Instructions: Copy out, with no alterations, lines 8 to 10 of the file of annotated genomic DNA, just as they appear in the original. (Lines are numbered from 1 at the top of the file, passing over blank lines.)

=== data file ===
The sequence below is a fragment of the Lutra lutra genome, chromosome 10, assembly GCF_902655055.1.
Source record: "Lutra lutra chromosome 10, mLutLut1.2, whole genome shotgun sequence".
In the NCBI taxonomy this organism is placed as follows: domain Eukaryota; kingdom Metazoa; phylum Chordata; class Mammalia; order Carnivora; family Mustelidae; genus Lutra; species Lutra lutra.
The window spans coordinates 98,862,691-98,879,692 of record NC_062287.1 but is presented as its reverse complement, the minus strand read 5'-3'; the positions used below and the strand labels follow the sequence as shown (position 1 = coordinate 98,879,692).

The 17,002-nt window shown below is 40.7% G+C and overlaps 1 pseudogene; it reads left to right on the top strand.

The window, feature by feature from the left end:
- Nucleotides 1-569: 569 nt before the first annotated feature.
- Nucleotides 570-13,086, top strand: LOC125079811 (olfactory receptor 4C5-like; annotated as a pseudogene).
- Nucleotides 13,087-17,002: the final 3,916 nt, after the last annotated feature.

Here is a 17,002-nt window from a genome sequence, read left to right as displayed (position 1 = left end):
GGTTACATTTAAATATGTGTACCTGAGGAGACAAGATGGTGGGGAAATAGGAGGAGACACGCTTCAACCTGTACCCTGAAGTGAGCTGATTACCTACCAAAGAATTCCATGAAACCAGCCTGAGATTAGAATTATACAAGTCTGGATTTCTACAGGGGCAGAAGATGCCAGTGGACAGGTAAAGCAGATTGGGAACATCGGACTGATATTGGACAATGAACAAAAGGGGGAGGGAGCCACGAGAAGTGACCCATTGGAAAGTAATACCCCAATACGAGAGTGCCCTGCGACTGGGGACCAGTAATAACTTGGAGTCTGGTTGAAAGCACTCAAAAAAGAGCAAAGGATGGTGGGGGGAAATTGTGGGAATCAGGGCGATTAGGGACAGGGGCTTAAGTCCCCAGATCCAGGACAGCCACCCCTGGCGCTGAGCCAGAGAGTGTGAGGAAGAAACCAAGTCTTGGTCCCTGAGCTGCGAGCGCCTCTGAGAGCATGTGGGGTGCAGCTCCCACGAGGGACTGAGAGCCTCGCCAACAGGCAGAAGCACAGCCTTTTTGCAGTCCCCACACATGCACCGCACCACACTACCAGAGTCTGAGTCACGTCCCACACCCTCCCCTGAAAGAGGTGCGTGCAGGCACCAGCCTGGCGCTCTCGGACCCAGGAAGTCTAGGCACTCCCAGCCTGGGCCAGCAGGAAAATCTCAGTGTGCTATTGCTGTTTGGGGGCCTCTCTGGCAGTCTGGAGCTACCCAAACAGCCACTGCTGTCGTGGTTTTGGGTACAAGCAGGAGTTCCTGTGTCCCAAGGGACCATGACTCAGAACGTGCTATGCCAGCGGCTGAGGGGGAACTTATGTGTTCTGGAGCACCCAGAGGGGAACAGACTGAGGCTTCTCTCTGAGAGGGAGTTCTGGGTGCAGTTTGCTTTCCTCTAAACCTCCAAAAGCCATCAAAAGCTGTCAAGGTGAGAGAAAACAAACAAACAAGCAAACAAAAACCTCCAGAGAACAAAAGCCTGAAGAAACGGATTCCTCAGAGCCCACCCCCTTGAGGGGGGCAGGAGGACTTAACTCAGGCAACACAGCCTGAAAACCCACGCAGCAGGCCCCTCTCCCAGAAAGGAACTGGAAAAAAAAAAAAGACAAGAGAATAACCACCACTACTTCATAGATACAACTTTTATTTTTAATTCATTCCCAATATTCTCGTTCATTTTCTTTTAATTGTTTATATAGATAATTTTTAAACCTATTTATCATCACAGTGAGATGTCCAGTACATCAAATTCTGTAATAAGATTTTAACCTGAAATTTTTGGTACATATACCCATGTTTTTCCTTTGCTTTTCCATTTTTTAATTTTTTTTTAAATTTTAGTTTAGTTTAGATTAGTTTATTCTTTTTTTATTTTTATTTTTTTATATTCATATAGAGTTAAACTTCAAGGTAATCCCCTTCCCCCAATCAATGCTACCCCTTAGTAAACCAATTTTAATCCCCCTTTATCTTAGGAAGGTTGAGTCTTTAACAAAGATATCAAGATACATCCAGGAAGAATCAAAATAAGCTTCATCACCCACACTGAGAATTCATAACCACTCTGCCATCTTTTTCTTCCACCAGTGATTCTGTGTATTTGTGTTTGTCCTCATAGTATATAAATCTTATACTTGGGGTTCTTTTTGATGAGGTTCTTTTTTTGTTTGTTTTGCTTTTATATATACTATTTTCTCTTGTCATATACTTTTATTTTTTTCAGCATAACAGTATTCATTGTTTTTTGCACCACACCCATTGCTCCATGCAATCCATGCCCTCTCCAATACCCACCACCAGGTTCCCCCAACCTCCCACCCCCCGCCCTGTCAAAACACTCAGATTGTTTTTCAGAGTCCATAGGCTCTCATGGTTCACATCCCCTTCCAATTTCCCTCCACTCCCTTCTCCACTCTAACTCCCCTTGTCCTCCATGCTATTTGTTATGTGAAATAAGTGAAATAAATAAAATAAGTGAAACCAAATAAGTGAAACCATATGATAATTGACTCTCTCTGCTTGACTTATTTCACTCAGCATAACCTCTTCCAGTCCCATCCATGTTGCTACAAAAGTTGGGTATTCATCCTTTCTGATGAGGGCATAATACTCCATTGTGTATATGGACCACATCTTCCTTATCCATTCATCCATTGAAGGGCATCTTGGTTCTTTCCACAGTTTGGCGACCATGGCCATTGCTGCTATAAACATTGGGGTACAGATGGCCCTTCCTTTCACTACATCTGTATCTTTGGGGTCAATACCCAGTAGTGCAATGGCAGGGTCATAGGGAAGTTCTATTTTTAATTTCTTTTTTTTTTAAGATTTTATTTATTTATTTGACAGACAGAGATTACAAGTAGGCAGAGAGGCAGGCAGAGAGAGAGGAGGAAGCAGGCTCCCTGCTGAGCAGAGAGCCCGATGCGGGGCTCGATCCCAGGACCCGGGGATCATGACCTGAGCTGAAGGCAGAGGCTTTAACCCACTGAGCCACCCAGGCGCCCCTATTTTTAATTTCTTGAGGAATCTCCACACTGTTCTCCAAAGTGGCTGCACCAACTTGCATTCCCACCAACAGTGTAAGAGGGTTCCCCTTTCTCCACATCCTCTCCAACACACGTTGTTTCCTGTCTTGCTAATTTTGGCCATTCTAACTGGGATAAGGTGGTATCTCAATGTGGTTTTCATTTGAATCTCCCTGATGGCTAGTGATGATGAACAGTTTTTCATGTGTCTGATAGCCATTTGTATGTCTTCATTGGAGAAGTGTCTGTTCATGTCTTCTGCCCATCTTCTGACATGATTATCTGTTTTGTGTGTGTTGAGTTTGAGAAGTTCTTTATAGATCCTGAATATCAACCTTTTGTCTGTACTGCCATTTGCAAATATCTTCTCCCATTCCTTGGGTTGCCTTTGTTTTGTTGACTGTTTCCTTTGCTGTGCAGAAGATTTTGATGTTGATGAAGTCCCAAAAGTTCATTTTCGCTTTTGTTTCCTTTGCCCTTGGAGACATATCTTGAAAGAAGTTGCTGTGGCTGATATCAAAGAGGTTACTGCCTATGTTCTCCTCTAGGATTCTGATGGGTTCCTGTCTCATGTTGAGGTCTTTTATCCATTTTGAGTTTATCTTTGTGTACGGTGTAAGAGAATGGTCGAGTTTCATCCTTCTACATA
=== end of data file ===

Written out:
- Nucleotides 570-13,086, top strand: LOC125079811 (olfactory receptor 4C5-like; annotated as a pseudogene).
- Nucleotides 13,087-17,002: the final 3,916 nt, after the last annotated feature.

Here is a 17,002-nt window from a genome sequence, read left to right as displayed (position 1 = left end):